When you select a timeline in vegas, there is a timer on the area selected so I know it is correct. Also the mpg/m2v files come up at the correct time after the render.

      I don’t mean to just sit here and keep disproving theories I promise!Thanks all for the input so far.

    • #194717
      Avataronehorn
      Participant

      Question: Does the TV station play to broadcast from DVD? or do they load the DVD file onto a computer systemfor broadcast?

      Having done several commercials (shot HD rendered to SD NTSC widescreen) all the stations so far have been able to use an mpeg file burned to a data disk. Since they are transferring the video file from a DVD disk onto their own system this was an easy way to go, and actually saved them the time of having to rip the video from a DVD formatted source.

      Of course you have to deliver the video in whatever format the station asks you for, but it is worth asking the question.

    • #194718
      Avatardoublehamm
      Participant

      The station requested it in DVD playable format with no menus. Just some black in front and some in back. It is not Public Access, but a fully member supported station that broadcasts to 12 counties in the Twin Cities metro area. Thesignal is slightly better than average Public Access, but will soon be broadcast in HD as soon as their new equipment arrives. Then I should be able to hopefully give them BD or AVCHD files – I never did check to see if BD would shorten this as well.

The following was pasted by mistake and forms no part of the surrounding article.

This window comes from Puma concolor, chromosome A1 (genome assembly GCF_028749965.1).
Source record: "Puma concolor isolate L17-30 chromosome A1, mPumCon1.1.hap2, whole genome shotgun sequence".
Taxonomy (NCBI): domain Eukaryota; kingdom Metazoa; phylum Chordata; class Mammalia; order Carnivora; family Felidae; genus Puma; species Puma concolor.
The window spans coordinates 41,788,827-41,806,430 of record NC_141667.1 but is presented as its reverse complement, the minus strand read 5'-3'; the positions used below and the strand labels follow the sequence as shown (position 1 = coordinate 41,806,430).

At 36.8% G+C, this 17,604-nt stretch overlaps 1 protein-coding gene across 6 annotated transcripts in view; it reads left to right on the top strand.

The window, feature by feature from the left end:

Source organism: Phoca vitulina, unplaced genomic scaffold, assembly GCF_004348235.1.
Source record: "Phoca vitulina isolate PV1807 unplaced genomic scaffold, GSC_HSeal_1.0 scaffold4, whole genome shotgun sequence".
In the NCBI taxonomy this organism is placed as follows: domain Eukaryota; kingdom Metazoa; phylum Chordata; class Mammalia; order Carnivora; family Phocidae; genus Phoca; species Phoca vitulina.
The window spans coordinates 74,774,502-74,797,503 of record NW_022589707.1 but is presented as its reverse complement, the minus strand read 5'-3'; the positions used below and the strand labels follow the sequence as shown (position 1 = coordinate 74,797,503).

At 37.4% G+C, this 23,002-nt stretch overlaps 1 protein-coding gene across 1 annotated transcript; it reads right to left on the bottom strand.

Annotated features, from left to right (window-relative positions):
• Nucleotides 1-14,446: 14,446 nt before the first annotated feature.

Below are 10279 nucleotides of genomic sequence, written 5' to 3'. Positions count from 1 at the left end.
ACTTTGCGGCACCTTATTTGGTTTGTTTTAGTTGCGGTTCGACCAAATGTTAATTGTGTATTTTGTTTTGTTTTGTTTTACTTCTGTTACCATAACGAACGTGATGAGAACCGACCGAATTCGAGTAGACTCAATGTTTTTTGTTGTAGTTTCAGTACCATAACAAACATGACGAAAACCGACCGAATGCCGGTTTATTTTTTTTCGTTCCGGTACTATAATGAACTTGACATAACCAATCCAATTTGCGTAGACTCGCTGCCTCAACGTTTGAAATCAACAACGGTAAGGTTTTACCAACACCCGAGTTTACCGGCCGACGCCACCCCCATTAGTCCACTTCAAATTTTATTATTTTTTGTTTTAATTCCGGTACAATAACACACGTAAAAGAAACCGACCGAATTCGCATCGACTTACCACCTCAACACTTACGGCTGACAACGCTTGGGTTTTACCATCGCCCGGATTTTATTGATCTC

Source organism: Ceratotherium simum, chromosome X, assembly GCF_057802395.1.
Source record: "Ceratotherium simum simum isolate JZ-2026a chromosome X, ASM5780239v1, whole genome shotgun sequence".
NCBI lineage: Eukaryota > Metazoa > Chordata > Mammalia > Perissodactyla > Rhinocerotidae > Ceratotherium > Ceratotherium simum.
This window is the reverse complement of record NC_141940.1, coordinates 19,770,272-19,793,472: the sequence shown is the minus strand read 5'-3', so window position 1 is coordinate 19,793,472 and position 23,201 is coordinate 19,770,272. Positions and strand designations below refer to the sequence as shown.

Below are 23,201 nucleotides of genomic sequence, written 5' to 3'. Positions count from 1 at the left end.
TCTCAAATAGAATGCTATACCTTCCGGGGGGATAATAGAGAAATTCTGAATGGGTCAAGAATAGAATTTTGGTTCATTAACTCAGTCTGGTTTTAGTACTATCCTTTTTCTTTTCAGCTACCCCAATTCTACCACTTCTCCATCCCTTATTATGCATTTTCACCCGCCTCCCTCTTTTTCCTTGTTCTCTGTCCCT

• #194719
      AvatarJennifer O’Rourke
      Inactive

      Hey, Doublehamm… this is a long shot, but I had a similar problem several years ago with a DVD program I was working on, [I can’t remember what it was] And I did some experimenting, laying a LOT of black,then a little, to see if it was the black that was causing the problem, and it was.

      The DVD program wouldn’t “read” the black space at the beginning and end of the piece. So I ‘tricked’ it into thinking there was some information there by laying a very low tone or white noise audio track in the black area, and faded it down right before it got to the actual video. That worked for me, and no one caught the noise because it was so low.

    • #194720
      AvatarAnonymous
      Inactive

      my first thought is the time selection of the rendered footage. I always look at the total time of the selected region. I’ve never had a file chopped off by dvd-a. It renders what I give it.

    • #194721
      Avatardoublehamm
      Participant

      Time selection is correct. 3 versions of it now. The file plays in WMP at full length as well.

    • #194722
      Avatardoublehamm
      Participant

      Pretty sure I figured it out. The Vegas default time format is Time and Frames (which can be changed). Apparently DVD Architect’s format is SMPTE NON-Drop time code. Which one would give me the true time reading then?

    • #194723
      Avatarrs170a
      Participant